LOWELL, Mass. - If armed insurgents set off a bomb that traps soldiers in a tunnel, should the military send in a rescue team immediately or wait to see if other danger exists?
How military personnel and first-responders answer questions like this is the focus of new research led by UMass Lowell.
The U.S. Army Research Institute recently awarded a $531,000 grant to UMass Lowell faculty member Neil Shortland to study what psychologists call "least-worst" decision-making in high-stakes environments. The work will evaluate and compare the reasoning skills of military personnel and civilian first-responders in situations that call for a quick choice between equally difficult or uncertain alternatives. The research aims to lay the groundwork for training in decision-making under such circumstances.
A forensic psychologist who directs UMass Lowell's Center for Terrorism and Security Studies, Shortland is frequently called upon to provide training. An assistant professor in the university's School of Criminology and Justice Studies, he will partner with UMass Lowell's Harnessing Emerging Research Opportunities to Empower Solutions (HEROES) initiative for this study. HEROES is a unique research collaboration with the U.S. Army Natick Soldier Research, Development and Engineering Center that aims to empower members of the military with the latest gear, technologies and strategies to keep them safe and agile as they fulfill their missions.
"The goals of the research are to identify the variables that may predict why certain individuals are better at making tough decisions. We also want to identify how people arrive at difficult decisions so we can train soldiers, first-responders and members of the law-enforcement community to be better at it, in an effort to produce the best outcomes," Shortland said.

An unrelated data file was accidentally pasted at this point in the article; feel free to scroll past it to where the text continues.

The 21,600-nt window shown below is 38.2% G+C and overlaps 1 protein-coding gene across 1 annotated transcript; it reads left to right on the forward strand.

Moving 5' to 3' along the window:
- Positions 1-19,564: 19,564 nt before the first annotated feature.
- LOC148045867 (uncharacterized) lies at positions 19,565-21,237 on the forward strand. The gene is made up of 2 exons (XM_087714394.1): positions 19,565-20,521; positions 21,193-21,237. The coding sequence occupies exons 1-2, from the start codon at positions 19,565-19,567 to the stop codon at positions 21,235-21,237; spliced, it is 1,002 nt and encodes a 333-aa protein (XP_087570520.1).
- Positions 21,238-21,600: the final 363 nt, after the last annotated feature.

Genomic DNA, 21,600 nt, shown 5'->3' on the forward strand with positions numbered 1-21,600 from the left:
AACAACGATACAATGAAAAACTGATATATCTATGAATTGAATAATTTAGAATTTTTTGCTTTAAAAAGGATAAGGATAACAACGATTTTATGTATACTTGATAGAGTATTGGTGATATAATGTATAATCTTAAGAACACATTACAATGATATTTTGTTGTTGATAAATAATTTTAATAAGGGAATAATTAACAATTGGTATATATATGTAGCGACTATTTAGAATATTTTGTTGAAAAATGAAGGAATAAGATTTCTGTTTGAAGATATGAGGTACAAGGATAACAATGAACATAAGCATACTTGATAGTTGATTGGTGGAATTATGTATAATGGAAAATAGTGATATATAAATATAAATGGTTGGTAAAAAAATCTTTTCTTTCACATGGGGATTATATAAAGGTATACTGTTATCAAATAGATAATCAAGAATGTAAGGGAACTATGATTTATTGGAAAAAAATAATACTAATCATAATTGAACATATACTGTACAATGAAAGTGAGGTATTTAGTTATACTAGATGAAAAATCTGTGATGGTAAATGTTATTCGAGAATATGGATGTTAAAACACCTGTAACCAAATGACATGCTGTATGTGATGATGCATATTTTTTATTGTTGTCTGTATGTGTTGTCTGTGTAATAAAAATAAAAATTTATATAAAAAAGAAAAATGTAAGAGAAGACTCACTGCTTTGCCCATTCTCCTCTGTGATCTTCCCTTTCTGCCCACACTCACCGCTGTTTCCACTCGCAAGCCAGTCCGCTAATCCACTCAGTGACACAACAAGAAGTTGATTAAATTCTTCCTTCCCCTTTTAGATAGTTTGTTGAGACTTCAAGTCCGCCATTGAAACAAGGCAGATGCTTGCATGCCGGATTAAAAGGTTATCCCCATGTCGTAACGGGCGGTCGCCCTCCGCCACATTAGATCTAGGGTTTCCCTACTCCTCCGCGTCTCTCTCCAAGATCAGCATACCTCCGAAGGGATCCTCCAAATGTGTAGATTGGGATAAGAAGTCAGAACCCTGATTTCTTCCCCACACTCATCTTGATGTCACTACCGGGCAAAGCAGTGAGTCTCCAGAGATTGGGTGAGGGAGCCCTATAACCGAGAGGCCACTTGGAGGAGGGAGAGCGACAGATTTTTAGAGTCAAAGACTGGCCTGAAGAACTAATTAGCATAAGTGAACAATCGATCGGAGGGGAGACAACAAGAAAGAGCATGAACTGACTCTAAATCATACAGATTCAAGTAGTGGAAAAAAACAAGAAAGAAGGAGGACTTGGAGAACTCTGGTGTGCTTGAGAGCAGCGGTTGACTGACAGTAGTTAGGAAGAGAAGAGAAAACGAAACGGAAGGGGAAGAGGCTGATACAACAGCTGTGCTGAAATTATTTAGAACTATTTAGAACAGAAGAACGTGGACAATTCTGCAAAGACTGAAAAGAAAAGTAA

When making decisions in life-threatening or other dire situations, individuals can be forced to evaluate their options in mere seconds. Sometimes they are so overwhelmed, they don't make any choice. A focus of the research will be to understand that indecision, along with what leads to it, in order to train people to avoid it.
UMass Lowell undergraduate and graduate students will also participate in the research, gaining real-world experience.
Shortland earned the American Psychological Association's Society of Military Psychology Research Award for previous research on decision-making under stress. The honor was presented to him at the society's annual meeting last month. Shortland, who is originally from Great Britain and now lives in Lowell, is the first person from outside the U.S. to be so honored.
For the award-winning research, Shortland interviewed active military personnel and veterans, asking each to describe in detail a "least-worst" decision he or she made during wartime. Based on the examples they provided, he created audio files that set the scene and recreated these predicaments for use in the next phase of his research. With these materials, Shortland then tested the decision-making skills of others, including first-responders and UMass Lowell students. The initial research suggests military personnel may find it easier to make least-worst decisions because they are most often operating with a specific objective.
"When people are better at identifying a single goal, they make better decisions. When people have multiple, competing options of equal value, these decisions are very hard to make, leading to indecision, what psychologists call 'decisional inertia,'" said Shortland, whose book on the subject, "Conflict: How Soldiers Make Impossible Decisions," is due out next year.
For the new study, the research team will broaden Shortland's investigation to evaluate the decision-making skills of greater numbers of military personnel and civilians, measuring their psychological, neurological and physical well-being at critical points in the process.
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